In case anyone asks me where I was when the news of Black Friday came through, I can actually remember quite clearly. I was standing by the side of Warren Lush, the P.R. supremo for Party Poker. ‘Lush the Gush’ can occasionally be guilty of ever-so-slightly overeacting to a story, but I think, in this case, we should forgive him for being excited.
"It’s happened," he said.
I was just about to start playing poker. I was planning to play poker for stakes higher than I’ve played this year, for 48-hours. Now all I wanted to do was get on the Internet and read about the FBI and the end of poker as we know it. I wanted to see if the two biggest sites were going bust, if people I know would be thrown in jail and if owners of European poker sites who have been refusing US players were about to become really rich.
First I had to deal with the Party Poker Big Game though.
I played for 14 hours and I made two lay-downs. Both were totally standard lay-downs I would usually make. I felt that both would be scrutinised on the Internet and I’d be labelled a nit. I would make them again tomorrow.
I lost a big pot with A-4 of clubs on a flop of A-4-5. Annette had been raising with 2-3, obviously.
After 14 hours, the public voted me off at 10.30am. I was doing £8,000.
At 11am, I went into the commentary box and I stayed there, chatting about poker with my good friend Jesse May until 1am.
At 1am, they dragged us away from the microphones. I can remember two occasions where Jesse had asked me a question and when I came to answer the flop was not the one that I remembered seeing when I last looked at the screen.
I had been expecting to play for 48 hours so I didn’t book a hotel. Luckily, Roland [De Wolfe] kindly let me sleep in his room. It was quite a big double bed so there was really no need for spooning and the snoring probably kept him at bay.
After nine hours sleep, I woke and immediately began watching the game on the Internet stream. Roland was now on the screen on my computer.
I went to Nandos and ate with James Mitchell and Luke [Schwartz]. Apparently, I’m weird as I always eat steak in Nandos.
Now rested, washed and fed, I got the old judo suit back on and went to play again.
This time, I made two non-standard lay-downs. I’m sure both would get me labelled a nit by certain people on the Internet. I’ll probably only get called that for one of them though. It was a tricky hand and I thought I could be folding the best hand, and that maybe Toby Lewis wasn’t a person to make big folds to. I had to decide though and I decided to fold. The other one was easier and I was right. I probably saved myself £15,000.
In the end, I lost £20,000. It was £20,000 of my money though. Some people thought I’d played way too tight. What I did notice is that most of the winners that weekend played tight with their own money and most of the losers played like they were having fun with other people’s.
After a few days of reading every single item about online poker I could find on the Internet I was off on my travels again.
The Irish Open was a total blast. I got through day one with slightly more than the average and I played pretty well throughout apart from an hour or so on Day 2 where I played pretty badly. In the end, I busted a few spots away from the bubble having grinded the short stack like a man with no food in his fridge.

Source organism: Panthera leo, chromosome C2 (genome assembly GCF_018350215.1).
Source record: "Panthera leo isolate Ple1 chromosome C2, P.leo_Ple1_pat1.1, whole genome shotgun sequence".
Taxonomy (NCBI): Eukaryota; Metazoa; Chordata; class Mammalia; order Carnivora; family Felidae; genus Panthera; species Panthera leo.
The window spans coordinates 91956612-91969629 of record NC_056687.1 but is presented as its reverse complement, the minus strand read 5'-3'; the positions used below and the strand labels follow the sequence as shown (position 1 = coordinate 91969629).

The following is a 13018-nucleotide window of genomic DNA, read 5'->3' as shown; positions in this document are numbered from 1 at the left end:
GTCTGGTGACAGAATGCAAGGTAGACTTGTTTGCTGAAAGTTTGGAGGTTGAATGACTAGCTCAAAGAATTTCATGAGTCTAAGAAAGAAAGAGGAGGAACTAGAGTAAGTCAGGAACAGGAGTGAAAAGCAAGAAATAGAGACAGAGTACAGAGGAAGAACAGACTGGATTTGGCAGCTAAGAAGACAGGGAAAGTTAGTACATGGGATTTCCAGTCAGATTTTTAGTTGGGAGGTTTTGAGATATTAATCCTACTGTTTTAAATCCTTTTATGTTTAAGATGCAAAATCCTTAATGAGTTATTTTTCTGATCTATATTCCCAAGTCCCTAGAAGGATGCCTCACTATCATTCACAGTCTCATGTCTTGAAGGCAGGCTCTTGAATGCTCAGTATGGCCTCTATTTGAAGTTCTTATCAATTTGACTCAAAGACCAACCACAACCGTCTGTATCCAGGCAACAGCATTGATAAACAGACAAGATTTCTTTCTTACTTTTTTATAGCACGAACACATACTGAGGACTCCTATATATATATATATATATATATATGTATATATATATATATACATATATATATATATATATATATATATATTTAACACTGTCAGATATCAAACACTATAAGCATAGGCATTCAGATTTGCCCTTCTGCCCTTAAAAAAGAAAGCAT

I find these days that I’m loving the commentating as much as I am playing and over the weekend some people were very complementary about that. Paddy Power provided a live stream and Emmet and Bex were kind/foolish enough to hand me the microphone. They didn’t get it back. The live stream had a live chatbox. I found it a little demoralising to be commentating while reading a constant stream of the cruelest insults you can imagine. I soldiered on though. Haters gonna hate.
I did feel I ought to play some more poker, though, so I late-regged for the 1,000 Euro side event. I was going very well in it until a few hands from the end of Day 1 when a sick cooler gave the guy aces at exactly the same time as I was dealt Q-7 of clubs under the gun.
I came back on Day 2 and played like a man with no fridge. I managed to get from 20 percent of average 30 spots off the money to in the money with double average. I was only able to convert that into a min-cash though.
I had followed the final throughout and watched as John Eames was knocked out early. I was glad I turned down the side bet with him – I think he’s too good now and I’ve quit – but was still sad for him. I didn’t speak to him as I didn’t have anything to say that would help much.
When Surinder [Sunar] came second, I told him that we needed to get him to watch some training videos about playing a 20 big blind stack. He was a bit disappointed but he played very well.
He’s a funny character, Mr. Sunar. He’s been around forever and it wasn’t until we were teammates in the Poker Nation’s Cup that we really started speaking. I find him a total pain in the arse and somebody who is good to talk to in about equal measure. His game definitely doesn’t get the seal of approval from many players who don’t have in excess of $4.5 million in tournament cashes. A lot of them haven’t even got close to his $750,000 in the last three years.
I find No Limit Hold’em interesting because so many different styles can be effective. Luckily for Surinder and also for me, there are players that will never get that and, luckily for Surinder, he will never care.
Following his min-cash, Neil Channing thought he’d strike while in form. He’s taking some Black Belt Poker patches off to Madrid for the EPT Grand Final.